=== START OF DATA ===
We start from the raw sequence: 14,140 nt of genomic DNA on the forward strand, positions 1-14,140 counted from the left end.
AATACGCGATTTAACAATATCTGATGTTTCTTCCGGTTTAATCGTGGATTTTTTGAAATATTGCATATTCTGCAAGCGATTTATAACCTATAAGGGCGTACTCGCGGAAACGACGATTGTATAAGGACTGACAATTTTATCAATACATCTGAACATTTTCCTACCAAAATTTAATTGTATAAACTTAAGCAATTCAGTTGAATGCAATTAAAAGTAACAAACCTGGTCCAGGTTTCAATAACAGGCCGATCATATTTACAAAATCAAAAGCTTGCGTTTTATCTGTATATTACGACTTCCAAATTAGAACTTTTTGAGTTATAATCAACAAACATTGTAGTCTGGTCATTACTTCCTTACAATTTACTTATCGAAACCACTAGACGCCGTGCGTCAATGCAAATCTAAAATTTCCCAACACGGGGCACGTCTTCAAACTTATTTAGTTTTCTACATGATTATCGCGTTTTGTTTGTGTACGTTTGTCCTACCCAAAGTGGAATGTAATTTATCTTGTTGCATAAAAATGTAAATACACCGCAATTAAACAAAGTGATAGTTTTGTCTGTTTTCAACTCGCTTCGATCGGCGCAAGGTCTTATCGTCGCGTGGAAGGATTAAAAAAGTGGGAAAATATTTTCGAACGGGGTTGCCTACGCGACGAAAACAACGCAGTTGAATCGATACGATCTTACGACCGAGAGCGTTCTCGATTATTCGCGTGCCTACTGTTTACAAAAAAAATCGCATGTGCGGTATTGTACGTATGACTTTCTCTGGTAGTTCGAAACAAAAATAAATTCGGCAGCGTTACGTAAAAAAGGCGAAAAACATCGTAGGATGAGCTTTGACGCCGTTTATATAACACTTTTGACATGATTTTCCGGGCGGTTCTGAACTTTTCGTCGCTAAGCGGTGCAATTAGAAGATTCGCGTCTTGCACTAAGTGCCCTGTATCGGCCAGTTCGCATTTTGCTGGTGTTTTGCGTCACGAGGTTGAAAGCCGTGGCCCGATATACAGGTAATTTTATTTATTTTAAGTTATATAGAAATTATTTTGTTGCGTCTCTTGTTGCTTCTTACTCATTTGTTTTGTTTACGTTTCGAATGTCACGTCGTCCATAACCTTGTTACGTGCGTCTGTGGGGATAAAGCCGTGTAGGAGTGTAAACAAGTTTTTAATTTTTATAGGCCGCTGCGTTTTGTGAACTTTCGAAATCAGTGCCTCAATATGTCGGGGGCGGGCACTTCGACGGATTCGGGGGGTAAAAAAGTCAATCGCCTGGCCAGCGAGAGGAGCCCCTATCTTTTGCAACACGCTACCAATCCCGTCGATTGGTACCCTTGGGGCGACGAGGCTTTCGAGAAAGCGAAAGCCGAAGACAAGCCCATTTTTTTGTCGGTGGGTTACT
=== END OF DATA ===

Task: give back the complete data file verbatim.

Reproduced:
We start from the raw sequence: 14,140 nt of genomic DNA on the forward strand, positions 1-14,140 counted from the left end.
AATACGCGATTTAACAATATCTGATGTTTCTTCCGGTTTAATCGTGGATTTTTTGAAATATTGCATATTCTGCAAGCGATTTATAACCTATAAGGGCGTACTCGCGGAAACGACGATTGTATAAGGACTGACAATTTTATCAATACATCTGAACATTTTCCTACCAAAATTTAATTGTATAAACTTAAGCAATTCAGTTGAATGCAATTAAAAGTAACAAACCTGGTCCAGGTTTCAATAACAGGCCGATCATATTTACAAAATCAAAAGCTTGCGTTTTATCTGTATATTACGACTTCCAAATTAGAACTTTTTGAGTTATAATCAACAAACATTGTAGTCTGGTCATTACTTCCTTACAATTTACTTATCGAAACCACTAGACGCCGTGCGTCAATGCAAATCTAAAATTTCCCAACACGGGGCACGTCTTCAAACTTATTTAGTTTTCTACATGATTATCGCGTTTTGTTTGTGTACGTTTGTCCTACCCAAAGTGGAATGTAATTTATCTTGTTGCATAAAAATGTAAATACACCGCAATTAAACAAAGTGATAGTTTTGTCTGTTTTCAACTCGCTTCGATCGGCGCAAGGTCTTATCGTCGCGTGGAAGGATTAAAAAAGTGGGAAAATATTTTCGAACGGGGTTGCCTACGCGACGAAAACAACGCAGTTGAATCGATACGATCTTACGACCGAGAGCGTTCTCGATTATTCGCGTGCCTACTGTTTACAAAAAAAATCGCATGTGCGGTATTGTACGTATGACTTTCTCTGGTAGTTCGAAACAAAAATAAATTCGGCAGCGTTACGTAAAAAAGGCGAAAAACATCGTAGGATGAGCTTTGACGCCGTTTATATAACACTTTTGACATGATTTTCCGGGCGGTTCTGAACTTTTCGTCGCTAAGCGGTGCAATTAGAAGATTCGCGTCTTGCACTAAGTGCCCTGTATCGGCCAGTTCGCATTTTGCTGGTGTTTTGCGTCACGAGGTTGAAAGCCGTGGCCCGATATACAGGTAATTTTATTTATTTTAAGTTATATAGAAATTATTTTGTTGCGTCTCTTGTTGCTTCTTACTCATTTGTTTTGTTTACGTTTCGAATGTCACGTCGTCCATAACCTTGTTACGTGCGTCTGTGGGGATAAAGCCGTGTAGGAGTGTAAACAAGTTTTTAATTTTTATAGGCCGCTGCGTTTTGTGAACTTTCGAAATCAGTGCCTCAATATGTCGGGGGCGGGCACTTCGACGGATTCGGGGGGTAAAAAAGTCAATCGCCTGGCCAGCGAGAGGAGCCCCTATCTTTTGCAACACGCTACCAATCCCGTCGATTGGTACCCTTGGGGCGACGAGGCTTTCGAGAAAGCGAAAGCCGAAGACAAGCCCATTTTTTTGTCGGTGGGTTACT